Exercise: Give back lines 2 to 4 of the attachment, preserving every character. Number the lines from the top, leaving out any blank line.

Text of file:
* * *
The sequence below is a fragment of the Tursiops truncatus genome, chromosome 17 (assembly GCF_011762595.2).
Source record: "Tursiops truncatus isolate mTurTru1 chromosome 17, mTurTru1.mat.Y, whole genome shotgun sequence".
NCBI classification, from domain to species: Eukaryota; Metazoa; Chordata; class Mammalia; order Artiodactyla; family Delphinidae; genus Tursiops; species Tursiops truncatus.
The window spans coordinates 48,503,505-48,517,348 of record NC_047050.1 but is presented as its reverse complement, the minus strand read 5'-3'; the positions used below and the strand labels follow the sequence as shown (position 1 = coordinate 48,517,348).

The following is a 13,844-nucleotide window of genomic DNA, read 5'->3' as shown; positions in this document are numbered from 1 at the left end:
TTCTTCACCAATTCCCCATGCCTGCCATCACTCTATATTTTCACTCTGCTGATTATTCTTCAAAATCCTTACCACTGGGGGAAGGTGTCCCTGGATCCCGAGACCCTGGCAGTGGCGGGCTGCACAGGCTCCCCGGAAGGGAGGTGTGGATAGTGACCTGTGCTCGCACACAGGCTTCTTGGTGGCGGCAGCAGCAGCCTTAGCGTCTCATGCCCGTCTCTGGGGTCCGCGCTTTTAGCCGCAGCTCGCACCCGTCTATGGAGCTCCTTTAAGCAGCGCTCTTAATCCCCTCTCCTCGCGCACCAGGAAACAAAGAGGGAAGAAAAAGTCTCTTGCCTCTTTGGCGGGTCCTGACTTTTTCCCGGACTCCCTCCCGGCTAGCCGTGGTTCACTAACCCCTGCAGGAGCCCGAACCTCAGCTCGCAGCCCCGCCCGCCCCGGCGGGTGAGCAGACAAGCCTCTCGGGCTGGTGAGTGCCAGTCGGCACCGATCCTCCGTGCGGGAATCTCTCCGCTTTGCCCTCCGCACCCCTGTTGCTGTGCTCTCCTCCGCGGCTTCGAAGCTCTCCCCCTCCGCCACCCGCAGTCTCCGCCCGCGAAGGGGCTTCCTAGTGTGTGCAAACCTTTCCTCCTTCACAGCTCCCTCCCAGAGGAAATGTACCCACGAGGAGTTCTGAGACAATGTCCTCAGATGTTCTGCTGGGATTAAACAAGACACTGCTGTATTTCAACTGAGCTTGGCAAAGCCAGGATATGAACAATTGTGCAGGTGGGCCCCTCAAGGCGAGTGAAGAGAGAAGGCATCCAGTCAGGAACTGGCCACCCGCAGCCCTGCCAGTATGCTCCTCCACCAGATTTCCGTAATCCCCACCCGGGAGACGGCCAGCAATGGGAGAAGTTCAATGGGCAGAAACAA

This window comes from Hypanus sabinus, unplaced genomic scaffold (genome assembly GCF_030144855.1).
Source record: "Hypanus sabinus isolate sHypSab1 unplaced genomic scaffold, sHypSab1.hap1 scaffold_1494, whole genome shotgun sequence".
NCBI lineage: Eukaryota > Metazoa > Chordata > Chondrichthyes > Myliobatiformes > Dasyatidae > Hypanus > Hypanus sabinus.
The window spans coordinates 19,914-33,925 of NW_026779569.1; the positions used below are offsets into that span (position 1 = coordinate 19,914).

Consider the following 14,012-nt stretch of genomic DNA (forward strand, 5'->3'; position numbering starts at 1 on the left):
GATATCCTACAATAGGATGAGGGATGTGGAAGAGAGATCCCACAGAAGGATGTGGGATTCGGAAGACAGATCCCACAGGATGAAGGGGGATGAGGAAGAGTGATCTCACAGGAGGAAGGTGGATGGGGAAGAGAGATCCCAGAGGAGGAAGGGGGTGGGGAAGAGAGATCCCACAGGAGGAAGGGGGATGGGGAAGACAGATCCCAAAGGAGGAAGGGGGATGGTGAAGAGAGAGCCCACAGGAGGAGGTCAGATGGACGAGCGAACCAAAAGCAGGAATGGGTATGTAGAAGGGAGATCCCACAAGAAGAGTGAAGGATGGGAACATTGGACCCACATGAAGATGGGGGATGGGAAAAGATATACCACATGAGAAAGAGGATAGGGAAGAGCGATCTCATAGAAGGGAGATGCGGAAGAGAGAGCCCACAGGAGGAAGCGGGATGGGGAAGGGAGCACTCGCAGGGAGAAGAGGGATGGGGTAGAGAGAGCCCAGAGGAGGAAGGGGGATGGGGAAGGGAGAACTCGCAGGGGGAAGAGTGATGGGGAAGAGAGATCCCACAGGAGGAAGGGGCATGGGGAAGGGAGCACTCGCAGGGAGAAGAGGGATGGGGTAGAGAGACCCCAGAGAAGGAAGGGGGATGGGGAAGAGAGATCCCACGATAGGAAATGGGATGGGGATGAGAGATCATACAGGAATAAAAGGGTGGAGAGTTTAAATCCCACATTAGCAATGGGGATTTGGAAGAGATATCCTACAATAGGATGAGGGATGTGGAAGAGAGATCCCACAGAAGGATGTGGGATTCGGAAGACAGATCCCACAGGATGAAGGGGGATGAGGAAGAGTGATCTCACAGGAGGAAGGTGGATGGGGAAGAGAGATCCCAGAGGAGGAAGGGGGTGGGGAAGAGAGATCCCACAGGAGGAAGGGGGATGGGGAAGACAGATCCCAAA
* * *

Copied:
Source record: "Tursiops truncatus isolate mTurTru1 chromosome 17, mTurTru1.mat.Y, whole genome shotgun sequence".
NCBI classification, from domain to species: Eukaryota; Metazoa; Chordata; class Mammalia; order Artiodactyla; family Delphinidae; genus Tursiops; species Tursiops truncatus.
The window spans coordinates 48,503,505-48,517,348 of record NC_047050.1 but is presented as its reverse complement, the minus strand read 5'-3'; the positions used below and the strand labels follow the sequence as shown (position 1 = coordinate 48,517,348).